R.M. from Hartford County, Connecticut writes:
Dear Mister Condo,
Our association has a longstanding no-pet rule. It recently came up a member noted that someone who recently moved in has a cat and was wondering if it is now OK to have cats. One of the board members admitted they have a cat, and defended it by saying their real estate agent had told them pets were OK, ie, that they should have an exception. So, the board member is assuming that is good reason to keep their cat, while the person who recently moved in must get rid of their cat. At open forum, a member asked if perspective purchasers receive the resale package that includes the no-pet rule, and they do. So, there is no excuse for a board member to keep their cat, especially while causing others to get rid of theirs, who are getting a violation letter, and hearing and a fine if they don’t, a running fine, a lien, etc. But… seeing a board member is openly declaring a right to have a pet, should we be able to just do the same and have a pet? I realize the right way would be to do a survey, to see if most people want a rule change to allow pets and the conditions, and then a notice and comment could be sent out and then change the pet rule. But seeing the other board members are happy to have no pets, and shrug off the board director who does, can the board prevail on sticking it to the person now being told to get rid of theirs, if it is challenged by a lawsuit? ..or if another member gets a pet now, and refuses to get rid of it, since the board is demonstrating by their behavior that pets are allowed? There are some who would like a pet, especially seniors who are pretty much shunted, so typically not vocal. Selective enforcement is really weird when the person openly violating a rule is a board member who is cracking the whip at others.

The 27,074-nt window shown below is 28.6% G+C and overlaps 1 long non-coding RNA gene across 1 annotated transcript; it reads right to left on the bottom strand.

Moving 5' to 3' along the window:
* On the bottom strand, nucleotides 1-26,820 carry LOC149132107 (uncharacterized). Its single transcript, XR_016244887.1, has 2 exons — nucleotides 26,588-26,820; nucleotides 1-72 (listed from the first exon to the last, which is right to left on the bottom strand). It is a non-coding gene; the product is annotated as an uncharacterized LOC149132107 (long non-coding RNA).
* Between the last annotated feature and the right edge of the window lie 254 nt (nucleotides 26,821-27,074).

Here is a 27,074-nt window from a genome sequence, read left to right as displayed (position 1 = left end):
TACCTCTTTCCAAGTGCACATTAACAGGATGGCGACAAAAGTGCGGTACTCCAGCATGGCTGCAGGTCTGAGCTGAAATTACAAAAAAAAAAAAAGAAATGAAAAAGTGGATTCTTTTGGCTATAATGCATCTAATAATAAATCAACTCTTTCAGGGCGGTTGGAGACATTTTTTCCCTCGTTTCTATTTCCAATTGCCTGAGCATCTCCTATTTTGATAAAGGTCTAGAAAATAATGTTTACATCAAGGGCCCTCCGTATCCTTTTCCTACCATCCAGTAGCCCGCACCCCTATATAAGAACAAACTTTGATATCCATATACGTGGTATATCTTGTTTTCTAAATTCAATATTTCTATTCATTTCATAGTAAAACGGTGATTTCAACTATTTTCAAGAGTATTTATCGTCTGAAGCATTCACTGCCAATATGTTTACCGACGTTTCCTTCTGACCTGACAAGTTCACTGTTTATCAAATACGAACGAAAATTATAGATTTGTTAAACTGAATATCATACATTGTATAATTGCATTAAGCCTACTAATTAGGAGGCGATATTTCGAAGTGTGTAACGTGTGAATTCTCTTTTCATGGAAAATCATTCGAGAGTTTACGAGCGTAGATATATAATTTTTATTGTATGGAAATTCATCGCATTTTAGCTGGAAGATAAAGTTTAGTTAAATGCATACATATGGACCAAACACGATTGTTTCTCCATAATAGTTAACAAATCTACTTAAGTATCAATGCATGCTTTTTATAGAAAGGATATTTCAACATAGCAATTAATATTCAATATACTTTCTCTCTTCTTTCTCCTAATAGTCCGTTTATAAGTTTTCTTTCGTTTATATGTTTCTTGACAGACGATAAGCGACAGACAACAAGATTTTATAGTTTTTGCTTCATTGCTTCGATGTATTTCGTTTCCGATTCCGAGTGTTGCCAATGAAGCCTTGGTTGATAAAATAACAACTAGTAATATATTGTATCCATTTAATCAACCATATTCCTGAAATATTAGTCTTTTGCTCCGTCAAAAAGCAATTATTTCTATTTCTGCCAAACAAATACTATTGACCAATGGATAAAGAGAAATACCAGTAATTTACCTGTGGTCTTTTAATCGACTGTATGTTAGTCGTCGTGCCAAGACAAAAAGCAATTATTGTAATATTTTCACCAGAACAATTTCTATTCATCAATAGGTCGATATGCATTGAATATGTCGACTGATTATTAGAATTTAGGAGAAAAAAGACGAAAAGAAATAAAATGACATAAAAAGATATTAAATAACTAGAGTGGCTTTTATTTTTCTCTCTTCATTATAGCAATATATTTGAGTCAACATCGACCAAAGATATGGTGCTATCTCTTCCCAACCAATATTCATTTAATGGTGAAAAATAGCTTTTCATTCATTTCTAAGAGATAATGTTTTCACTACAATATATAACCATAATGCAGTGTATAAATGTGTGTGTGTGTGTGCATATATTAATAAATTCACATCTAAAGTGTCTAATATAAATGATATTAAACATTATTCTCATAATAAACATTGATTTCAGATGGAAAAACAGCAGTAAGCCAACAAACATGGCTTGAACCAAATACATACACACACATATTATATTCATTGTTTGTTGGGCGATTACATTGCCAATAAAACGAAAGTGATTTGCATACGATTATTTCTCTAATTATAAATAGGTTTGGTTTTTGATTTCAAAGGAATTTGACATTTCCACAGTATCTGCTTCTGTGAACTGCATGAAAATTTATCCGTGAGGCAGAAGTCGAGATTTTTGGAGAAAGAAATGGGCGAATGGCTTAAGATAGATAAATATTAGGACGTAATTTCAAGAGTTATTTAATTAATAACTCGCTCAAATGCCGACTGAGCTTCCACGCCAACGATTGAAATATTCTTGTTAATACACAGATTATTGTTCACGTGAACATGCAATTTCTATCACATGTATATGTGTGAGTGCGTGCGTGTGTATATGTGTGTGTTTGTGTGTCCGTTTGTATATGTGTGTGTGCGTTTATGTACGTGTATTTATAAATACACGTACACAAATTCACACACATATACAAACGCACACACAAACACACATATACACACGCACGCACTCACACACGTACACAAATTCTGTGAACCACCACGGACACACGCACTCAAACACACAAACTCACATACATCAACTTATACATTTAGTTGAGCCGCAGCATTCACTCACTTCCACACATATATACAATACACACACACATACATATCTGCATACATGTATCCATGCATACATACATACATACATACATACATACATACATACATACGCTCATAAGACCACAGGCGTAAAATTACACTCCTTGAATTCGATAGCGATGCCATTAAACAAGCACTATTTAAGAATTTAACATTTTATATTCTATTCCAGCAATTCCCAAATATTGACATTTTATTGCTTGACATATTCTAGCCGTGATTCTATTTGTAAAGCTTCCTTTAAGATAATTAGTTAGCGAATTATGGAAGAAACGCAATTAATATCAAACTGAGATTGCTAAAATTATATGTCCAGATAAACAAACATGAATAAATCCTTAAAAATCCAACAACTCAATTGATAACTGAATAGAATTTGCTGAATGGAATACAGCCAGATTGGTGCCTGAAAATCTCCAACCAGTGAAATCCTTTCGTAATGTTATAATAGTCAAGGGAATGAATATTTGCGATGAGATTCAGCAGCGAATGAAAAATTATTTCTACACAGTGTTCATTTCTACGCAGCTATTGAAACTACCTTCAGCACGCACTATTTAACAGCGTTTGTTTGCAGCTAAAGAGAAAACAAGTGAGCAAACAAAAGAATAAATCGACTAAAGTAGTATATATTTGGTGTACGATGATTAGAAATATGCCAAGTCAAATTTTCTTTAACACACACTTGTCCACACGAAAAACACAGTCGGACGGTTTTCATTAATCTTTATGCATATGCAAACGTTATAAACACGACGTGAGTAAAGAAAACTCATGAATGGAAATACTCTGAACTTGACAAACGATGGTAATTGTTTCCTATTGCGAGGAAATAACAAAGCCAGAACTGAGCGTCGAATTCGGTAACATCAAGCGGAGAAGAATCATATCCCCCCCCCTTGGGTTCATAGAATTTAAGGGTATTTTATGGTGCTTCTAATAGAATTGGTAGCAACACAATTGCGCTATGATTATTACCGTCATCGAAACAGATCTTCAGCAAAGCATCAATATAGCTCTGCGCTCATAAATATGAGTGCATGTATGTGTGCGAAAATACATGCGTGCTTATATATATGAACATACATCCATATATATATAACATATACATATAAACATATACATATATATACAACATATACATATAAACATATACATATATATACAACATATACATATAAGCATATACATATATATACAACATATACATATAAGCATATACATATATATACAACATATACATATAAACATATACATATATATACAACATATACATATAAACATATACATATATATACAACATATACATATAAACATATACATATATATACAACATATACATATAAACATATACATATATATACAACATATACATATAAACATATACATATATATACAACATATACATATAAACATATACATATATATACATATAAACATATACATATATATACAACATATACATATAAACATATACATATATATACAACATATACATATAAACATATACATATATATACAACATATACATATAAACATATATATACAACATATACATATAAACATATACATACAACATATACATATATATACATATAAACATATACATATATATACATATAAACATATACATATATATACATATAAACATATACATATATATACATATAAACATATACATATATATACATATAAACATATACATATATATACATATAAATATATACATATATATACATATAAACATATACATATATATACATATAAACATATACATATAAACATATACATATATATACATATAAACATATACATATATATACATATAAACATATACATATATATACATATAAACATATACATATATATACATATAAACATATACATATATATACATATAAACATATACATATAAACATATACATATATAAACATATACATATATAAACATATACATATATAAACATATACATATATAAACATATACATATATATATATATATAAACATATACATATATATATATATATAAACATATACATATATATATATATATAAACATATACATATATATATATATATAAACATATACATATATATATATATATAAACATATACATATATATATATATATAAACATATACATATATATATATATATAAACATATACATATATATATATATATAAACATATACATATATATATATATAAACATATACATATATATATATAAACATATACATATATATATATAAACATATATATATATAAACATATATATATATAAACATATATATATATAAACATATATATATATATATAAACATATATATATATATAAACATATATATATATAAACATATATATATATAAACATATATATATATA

Mister Condo replies:
R.M., I am sorry that your condo association finds itself in this uncomfortable position. The Board Member who is flagrantly violating the rules about not having pets doesn’t have a leg to stand on by citing the fact that a realtor told him he could keep his cat. Also, shame on the realtor for putting “making the sale” ahead of the buyer’s need to keep their cat. All that being said, the community. Has a few options. The simplest would be to keep the “no pets” rule and enforce the rule, including having the Board Member going through the same process as any other member would. Cite them for the violation, hold a hearing and determine the outcome. Selective enforcement of any rule is bad policy and opens the door for other association members to get their own pets without consequence. The second option is to remove or modify the rule. Many associations allow one pet per unit. While you shouldn’t say whether that pet is a cat or a dog or a bird or whatever, you can and should have rules about noise and where the pet can relieve itself on association grounds. You will have members in favor and against such a change. My guess is that some owners purchased into the “no pet” condo because they prefer to live without pets around them. This is not an easy fix and my advice is to keep the rule in place and enforce it. All the best!